Changing Places, Phil Sayers and Rikke Lundgreen
"Cross-purposes – Looking again at Victorian collections." Sheila McGregor
The implied link between sexuality and death in Segantini’s painting (The Punishment of Lust – 1891) points to one of the most curious and remarked upon aspects of Victorian portrayals of women: the tendency to show the fallen or damaged woman in a state of trance-like immobility. This pictorial and sculptural elision of sexuality, sleep and death has intriguing psychological connotations, hinting as it does at the capacity of women to sustain an interior existence beyond the control and understanding of men. Driven by extremes of experience into a state of emotional retreat, women are simultaneously the victims of male oppression and the agents of their own emancipation, which they often achieve through an act of extravagant self-destruction [as Ophelia and the Lady of Shalott examples].
Nowhere perhaps is this theme more strikingly manifested than in sculpture, where the inherent inertness of the stone or marble contrasts with the sinuous realism of the sculptor’s modelling of the female form. Edward Onslow Ford’s Snowdrift (1901) in the Lady Lever Art Gallery personifies the spirit of winter as a naked woman who lies in a pose of exhausted abandon on the icy ground. Conceived in the tradition of funeral sculpture, it is an image that seems to hover uneasily between life and death. Lundgreen explores the thematic ambiguity and erotic languor of the sculpture by re-creating the pose and overlaying images of her own naked body with the original, thus intermingling reality and representation in a way that underscores the virtuosity of Onslow Ford’s sculptural achievement, while also revealing its weirdness as a metaphorical description of winter.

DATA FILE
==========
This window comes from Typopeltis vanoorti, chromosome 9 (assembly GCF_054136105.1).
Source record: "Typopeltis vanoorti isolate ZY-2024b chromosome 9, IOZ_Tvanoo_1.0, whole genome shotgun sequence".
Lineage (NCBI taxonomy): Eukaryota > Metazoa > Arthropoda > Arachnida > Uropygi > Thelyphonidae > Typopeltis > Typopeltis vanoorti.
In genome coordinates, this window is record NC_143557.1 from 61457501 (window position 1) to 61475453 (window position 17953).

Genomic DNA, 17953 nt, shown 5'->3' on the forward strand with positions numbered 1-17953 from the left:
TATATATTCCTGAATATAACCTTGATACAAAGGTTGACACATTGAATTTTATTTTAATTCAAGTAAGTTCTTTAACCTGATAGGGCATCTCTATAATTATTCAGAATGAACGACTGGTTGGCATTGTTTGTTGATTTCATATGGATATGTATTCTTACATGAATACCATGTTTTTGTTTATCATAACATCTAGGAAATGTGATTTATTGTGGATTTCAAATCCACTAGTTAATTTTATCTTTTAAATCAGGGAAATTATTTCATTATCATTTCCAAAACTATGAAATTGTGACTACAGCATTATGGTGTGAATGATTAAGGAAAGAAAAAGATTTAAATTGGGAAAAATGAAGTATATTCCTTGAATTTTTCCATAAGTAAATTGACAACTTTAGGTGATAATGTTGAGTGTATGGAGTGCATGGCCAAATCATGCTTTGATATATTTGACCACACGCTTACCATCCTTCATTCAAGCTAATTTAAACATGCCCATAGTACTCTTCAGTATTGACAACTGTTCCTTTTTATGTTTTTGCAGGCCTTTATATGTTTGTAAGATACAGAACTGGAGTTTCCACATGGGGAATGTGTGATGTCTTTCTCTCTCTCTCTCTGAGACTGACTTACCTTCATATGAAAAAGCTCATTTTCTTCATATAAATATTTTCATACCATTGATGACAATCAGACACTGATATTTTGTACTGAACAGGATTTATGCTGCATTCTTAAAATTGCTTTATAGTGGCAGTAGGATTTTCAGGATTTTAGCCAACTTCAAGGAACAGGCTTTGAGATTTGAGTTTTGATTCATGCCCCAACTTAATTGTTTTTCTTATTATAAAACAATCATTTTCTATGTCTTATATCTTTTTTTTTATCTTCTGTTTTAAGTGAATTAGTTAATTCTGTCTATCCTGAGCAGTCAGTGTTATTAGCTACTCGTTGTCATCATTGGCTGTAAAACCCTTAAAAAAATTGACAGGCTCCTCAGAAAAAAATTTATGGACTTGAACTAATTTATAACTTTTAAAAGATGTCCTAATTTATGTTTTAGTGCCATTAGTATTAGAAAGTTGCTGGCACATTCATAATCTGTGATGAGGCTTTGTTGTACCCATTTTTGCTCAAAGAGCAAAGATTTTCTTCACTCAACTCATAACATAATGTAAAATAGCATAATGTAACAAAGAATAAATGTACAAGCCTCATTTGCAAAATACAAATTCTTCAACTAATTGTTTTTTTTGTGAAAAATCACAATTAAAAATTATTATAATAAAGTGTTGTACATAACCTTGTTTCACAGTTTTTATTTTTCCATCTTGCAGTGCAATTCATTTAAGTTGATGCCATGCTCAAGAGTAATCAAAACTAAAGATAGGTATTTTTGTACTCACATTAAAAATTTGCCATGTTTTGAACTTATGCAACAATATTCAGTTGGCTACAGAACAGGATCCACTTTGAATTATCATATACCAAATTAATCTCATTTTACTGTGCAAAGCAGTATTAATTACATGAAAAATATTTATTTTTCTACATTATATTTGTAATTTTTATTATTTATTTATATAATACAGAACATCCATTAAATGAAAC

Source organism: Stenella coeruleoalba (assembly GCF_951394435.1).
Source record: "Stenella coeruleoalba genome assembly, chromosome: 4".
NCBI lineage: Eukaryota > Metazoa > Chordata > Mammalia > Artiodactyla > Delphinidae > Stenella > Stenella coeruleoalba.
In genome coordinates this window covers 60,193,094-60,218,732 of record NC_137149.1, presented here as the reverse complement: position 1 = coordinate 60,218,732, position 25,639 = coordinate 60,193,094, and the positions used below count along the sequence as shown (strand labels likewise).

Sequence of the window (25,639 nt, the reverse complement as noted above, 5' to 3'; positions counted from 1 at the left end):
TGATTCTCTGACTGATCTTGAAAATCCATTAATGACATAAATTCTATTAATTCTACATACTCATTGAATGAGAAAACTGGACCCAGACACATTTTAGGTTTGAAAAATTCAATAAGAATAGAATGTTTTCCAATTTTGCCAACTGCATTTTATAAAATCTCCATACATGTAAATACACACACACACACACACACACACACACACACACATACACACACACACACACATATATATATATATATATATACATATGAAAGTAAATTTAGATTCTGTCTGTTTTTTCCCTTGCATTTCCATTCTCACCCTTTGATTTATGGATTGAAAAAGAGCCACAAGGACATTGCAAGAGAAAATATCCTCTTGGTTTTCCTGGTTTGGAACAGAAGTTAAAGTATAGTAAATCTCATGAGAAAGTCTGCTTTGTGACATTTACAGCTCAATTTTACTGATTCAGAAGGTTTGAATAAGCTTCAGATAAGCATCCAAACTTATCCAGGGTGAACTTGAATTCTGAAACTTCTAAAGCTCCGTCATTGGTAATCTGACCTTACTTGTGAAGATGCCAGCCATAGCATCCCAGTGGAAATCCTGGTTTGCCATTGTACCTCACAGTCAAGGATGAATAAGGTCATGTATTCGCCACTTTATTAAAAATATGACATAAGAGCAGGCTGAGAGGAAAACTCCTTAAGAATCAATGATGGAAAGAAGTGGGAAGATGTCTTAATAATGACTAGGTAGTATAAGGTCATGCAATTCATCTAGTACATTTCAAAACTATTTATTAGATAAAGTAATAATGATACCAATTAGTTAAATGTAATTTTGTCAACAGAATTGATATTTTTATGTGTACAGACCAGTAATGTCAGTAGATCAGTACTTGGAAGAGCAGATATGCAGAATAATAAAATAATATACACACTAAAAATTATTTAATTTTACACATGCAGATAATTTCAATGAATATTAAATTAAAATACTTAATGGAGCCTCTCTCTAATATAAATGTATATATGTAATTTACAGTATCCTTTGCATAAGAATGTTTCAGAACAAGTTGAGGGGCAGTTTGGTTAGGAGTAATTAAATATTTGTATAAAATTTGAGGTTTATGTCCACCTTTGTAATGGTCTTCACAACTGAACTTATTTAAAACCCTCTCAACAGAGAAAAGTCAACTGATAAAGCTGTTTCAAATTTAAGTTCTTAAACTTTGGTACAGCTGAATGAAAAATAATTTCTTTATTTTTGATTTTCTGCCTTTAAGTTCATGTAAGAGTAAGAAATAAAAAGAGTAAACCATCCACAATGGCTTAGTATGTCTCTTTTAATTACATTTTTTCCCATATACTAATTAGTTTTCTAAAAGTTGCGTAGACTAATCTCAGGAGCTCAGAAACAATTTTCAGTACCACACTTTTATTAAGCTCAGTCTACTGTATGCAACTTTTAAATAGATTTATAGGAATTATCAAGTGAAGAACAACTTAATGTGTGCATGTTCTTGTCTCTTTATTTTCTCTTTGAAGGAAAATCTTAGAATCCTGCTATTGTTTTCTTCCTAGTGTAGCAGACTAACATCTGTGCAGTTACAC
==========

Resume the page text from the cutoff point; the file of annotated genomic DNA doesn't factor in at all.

"To pass, Passing and to Come." Lindsay Smith
In [Lundgreen’s] Slow Fade (…), inspired by Edward Onslow Ford’s Snowdrift (1901) we encounter a paradox of of stone (marble) that harbours metamorphosis, change within petrification. The symbolist sculpture made from green onyx, lapis lazuli with silver mounts and black marble achieves its own polychrome, while Lundgreen juxtaposes her own body upon it in polychromatic form. The video morphing of flesh and stone wherebya white marble hand and foot spills out as flesh, is configured with flesh, engenders a simultaneously life-like and yet deathly form.